Photo: Ultima Oslo Contemporary Music Festival / Andreas Turau
Design: NODE Berlin Oslo
Rituals are often defined as actions which have symbolic significance, and which are repeated in a particular, predictable manner. They can be connected to important transitional moments in people’s lives, or practices linked to social upheavals. After leading Ultima through eight editions, it feels natural to finish with a programme which revolves around precisely such rituals and upheavals.
A while ago, I was asked by the German magazine Neue Zeitschrift für Musik about the thinking behind the Ultima programme. This resulted in ten thoughts, ten ambitions, which in many ways sum up Ultima’s strategy during the years I have been running the festival. A strategy which can be boiled down to one main point: daring to be weak and unsure.
We don’t always know what good music is, at least before we have heard it. A continual discussion about what is artistic quality lies at the core of Ultima Festival’s operations. My work has not been first and foremost about acting as a tastemaker, but about searching for necessary projects where something seems to be at stake. The challenge has often been to resist the temptation to conclude.
In an increasingly commercialised environment where truth is fought-over in tabloid headlines, we have tried to provide a space for complexity, ambivalence, imperfection and transience. We have tried to create an open festival which does not put forward solutions, which is not dead certain, but which remains open to alternatives. A festival based around the attitude which Oslo’s musical life is known for: not giving a damn about conventions.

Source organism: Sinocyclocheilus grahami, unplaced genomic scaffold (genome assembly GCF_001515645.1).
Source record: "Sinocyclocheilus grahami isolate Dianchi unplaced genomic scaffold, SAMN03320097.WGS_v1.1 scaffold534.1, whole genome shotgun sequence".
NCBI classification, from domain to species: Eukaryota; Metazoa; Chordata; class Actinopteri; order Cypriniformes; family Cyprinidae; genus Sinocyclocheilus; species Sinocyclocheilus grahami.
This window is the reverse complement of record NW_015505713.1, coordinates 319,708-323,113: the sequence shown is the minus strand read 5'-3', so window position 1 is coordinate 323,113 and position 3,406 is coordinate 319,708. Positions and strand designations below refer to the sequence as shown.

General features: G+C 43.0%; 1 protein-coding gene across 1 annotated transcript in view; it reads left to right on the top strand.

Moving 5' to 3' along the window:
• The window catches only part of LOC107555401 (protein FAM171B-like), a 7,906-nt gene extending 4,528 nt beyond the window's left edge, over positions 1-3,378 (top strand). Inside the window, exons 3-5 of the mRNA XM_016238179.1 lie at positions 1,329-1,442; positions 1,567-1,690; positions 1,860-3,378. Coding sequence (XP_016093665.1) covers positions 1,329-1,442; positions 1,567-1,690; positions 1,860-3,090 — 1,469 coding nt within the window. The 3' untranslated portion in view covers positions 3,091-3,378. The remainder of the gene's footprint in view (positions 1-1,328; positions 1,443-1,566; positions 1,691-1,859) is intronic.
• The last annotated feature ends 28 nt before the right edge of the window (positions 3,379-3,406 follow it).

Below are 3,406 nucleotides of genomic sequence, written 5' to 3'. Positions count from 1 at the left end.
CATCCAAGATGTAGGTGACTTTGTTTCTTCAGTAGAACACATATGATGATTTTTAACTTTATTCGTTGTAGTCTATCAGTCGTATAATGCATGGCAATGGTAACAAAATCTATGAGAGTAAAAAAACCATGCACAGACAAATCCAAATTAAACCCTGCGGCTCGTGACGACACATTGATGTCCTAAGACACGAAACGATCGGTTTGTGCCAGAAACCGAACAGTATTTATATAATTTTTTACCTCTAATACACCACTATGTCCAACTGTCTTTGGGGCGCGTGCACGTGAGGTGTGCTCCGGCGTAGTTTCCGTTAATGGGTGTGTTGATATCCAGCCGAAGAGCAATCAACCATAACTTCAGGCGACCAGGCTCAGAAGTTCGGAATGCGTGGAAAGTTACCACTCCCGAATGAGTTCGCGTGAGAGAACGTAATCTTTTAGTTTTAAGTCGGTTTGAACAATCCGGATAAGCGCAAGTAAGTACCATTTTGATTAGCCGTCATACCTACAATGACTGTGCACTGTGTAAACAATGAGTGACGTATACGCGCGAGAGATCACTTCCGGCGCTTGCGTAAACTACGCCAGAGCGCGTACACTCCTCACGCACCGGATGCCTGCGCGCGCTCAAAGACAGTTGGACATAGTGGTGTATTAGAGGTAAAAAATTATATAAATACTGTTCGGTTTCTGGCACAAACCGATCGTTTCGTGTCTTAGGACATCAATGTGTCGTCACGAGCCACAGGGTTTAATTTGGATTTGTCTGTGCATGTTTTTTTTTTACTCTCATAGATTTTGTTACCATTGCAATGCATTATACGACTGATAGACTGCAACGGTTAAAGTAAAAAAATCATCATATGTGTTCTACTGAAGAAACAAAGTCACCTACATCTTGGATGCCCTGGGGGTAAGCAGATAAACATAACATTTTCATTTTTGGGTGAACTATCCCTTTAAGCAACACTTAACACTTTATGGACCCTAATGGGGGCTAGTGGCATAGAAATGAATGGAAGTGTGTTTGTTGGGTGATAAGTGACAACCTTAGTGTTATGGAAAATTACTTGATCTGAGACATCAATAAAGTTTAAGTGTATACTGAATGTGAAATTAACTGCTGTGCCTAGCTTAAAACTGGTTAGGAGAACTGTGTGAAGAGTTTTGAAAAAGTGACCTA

We wanted to present music lovingly, in a direct, pure form. Our objective has been a festival that’s sensitive to its surroundings and which challenges and develops the music in dialogue with the world around it. Collaboration has been the key. The entire eld, from the biggest institutions to the tiniest clubs; local, national and international players; everyone has helped give experimental music more impact. Now, as we currently experience a growing, younger audience, international interest and awards for our work are the results of enormous efforts by Ultima’s members, partners and employees – going right back to the beginning in 1991.
The German magazine I mentioned earlier was founded by Robert Schumann in 1834, as a place for discussion of new musical trends and ideas. In the course of a long and fractured story, the project continues to this day, and shows how this music is bound up with history, continually developing.
Ultima Festival is a part of this tradition and has demonstrated its own ability to keep renewing itself. It has been a pleasure to contribute to its progress, and I wish the new leader, all staff, members and partners success in their important work.
Lars Petter Hagen